Vistara, a young, boutique airline in India, is seeking to make waves for its service and gracious staff. With a fleet of 22 aircraft including nine Airbus A320neos, Vistara – which is jointly owned by Tata and Singapore Airlines – has an endearing quality. Its name was drawn from the Sanskrit word Vistaar, which means “limitless expanse”.
Presented with the opportunity to try Vistara as a guest of the airline, I recently flew roundtrip between Delhi and Bhubaneswar in East India – first in premium economy and then in business class.
Check-in for the two-hour A320neo flight from Delhi’s T3 terminal was speedy, as priority check-in for premium economy travelers is facilitated. These passengers can also pay a fee to access the Vistara lounge. A piping hot breakfast was on offer when I entered.
The layout in the lounge is multi-functional with small office spaces, a bar, privacy corners and a general lounge area available to passengers. I said “hello” to the non-functioning RADA, a robot who is usually on hand to give flight information when prompted.
Now it’s time to board. As I entered the cabin, I took notice of the snug galley complex for which the A320neo is increasingly known. I am sure the crew will have some tedious moments on longer flights, but the tight space suffices for shorter hops.
The forward lav near the cockpit is big enough to move around in – a comfort attribute that Vistara management openly touts – but the two rear lavs are not as spacious.
Vistara, incidentally, is the only airline in India that offers three classes of service including a premium economy product that, in your author’s opinion, is worth the extra money as flights in India are among the most inexpensive in the world.
The dedicated premium economy cabin features 24 seats which are technically the same seat architecture as found in economy class but the padding, leather quality and recline “is superior”, I’m told, and naturally the 33” pitch offers more legroom than in economy class, which is configured with seats pitched roughly at 30”.
The breakfast menu featured two Indian vegetarian dishes and a Mexican omelet. A delicious Starbucks India blend of coffee also hit the spot; it is only served on flights above 90 minutes.
For the Bhubaneswar-Delhi leg of my journey, I was lucky enough to be flying in business class.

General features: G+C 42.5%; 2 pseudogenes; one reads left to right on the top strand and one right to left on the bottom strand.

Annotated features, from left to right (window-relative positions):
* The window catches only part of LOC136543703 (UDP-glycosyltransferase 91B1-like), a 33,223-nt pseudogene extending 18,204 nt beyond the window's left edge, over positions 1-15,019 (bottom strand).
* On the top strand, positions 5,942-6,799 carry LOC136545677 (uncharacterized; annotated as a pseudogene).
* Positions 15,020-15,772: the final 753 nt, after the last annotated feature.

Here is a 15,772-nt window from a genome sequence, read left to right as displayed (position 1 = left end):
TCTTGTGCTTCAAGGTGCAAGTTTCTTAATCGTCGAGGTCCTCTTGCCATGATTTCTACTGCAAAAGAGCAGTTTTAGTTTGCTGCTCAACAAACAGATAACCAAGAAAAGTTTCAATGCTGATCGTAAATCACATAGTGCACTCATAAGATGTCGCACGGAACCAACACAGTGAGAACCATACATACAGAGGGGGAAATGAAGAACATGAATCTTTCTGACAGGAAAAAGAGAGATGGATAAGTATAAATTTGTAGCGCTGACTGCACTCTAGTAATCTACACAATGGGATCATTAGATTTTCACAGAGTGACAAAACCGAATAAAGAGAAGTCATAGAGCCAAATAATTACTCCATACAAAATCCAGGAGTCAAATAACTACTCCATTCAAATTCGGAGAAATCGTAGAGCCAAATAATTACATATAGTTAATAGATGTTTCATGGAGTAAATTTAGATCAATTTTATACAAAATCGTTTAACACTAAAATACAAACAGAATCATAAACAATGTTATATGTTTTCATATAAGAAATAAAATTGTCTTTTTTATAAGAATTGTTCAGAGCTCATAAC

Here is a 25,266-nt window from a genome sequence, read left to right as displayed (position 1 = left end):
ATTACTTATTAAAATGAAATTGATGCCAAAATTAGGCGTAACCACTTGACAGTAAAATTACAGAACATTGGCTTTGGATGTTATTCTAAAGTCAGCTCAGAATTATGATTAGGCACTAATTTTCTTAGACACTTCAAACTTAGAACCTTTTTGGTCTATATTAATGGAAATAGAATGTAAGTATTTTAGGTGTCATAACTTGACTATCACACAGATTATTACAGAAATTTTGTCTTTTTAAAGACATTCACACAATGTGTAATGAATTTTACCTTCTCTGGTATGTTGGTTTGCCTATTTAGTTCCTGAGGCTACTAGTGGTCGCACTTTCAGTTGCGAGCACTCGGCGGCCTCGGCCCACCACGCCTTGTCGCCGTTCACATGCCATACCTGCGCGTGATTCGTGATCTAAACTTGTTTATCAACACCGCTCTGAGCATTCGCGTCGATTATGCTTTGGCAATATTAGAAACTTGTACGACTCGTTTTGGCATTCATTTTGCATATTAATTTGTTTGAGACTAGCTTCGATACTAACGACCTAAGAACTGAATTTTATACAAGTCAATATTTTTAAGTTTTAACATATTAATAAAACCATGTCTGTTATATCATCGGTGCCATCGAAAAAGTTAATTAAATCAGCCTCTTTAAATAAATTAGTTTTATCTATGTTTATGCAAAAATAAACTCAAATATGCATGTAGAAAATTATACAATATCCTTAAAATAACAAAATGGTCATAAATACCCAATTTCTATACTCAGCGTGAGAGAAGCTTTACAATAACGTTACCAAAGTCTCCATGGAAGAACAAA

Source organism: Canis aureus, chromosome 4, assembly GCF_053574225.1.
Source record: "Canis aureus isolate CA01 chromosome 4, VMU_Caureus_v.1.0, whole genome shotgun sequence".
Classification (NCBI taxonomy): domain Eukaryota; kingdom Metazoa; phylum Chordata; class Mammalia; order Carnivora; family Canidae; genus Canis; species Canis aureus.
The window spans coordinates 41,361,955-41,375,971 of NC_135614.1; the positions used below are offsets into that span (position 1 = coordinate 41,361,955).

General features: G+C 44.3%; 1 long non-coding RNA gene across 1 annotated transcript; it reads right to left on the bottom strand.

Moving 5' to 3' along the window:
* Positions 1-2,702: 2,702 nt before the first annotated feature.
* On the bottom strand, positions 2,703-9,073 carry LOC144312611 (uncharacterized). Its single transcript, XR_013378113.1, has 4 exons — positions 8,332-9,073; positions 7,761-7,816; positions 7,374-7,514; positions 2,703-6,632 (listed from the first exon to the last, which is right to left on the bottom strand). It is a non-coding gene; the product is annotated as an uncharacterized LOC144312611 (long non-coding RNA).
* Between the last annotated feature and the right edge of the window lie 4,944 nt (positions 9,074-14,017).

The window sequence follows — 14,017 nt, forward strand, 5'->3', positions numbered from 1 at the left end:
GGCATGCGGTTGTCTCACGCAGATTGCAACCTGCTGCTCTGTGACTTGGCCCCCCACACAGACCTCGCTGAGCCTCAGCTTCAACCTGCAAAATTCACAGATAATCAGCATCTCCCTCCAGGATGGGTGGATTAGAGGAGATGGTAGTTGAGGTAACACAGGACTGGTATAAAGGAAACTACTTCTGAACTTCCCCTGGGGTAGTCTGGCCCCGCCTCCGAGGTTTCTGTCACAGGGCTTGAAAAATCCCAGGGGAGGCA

As I boarded, Vistara’s melodious theme song – which I’m told is called MOGO, a short form for ‘musical logo’ – seeks to position it as a world citizen on Indian soil. A full-service carrier, Vistara wants to be seen as both a carefree explorer and a caregiver to passengers, head purser Deepika explained to me.
The seats, built by Italian seatmaker Geven, feature royal purple and grey hues, a 40” pitch and 7” of recline.
Mood lighting in the cabin is curated to correspond with every step of the journey. With an extendable legrest and height-adjustable headrest with wings, it is easy to relax in this seat.
The soft product is every bit as impressive, and I confess to being elated to learn that Vistara follows an old-fashioned business class service concept – spoiling you silly – on even short hops.
Vistara is generous with the food choices. I opted for pan-seared fish fingers served with chicken kebabs, potato fritters and pressed mix fruit juice, as catered by TajSATS Air Catering Ltd. At the risk of being nit-picky, I would have liked to have seen some greens on the plate.
A caramel espresso served as the finale. Vistara partners with Starbucks to offer a coffee that captures the aroma of Indian coffee from Tata Coffee estates in South India.
On the inflight entertainment front, Vistara offers a streaming service from BlueBox, though it does not offer in-seat power.
Branded as ‘Vistara World’, the wireless IFE network is accessed through passengers’ own devices, and features Indian and Hollywood films, kids’ programming, TV series and documentaries, plus a range of both Western and Indian music.
In order to fully avail of the entertainment, passengers need to download the entertainment app before the flight for their Android or iOS device. Otherwise, one’s access to content is severely restricted.
Unfortunately for me, I did not download the app on the ground so I ended up listening to ABBA Gold as most of the music albums required the app. (For Apple users, Bluebox says you need iOS 8.0 or later, and that the service is compatible with iPhone, iPad and iPod touch.)
The crew members were gracious throughout the flight, and set an excellent standard. And I was excited to learn that the first officer was a woman. The aircraft descended to the music of Hall & Oates’ Maneater, which amused me to no end.
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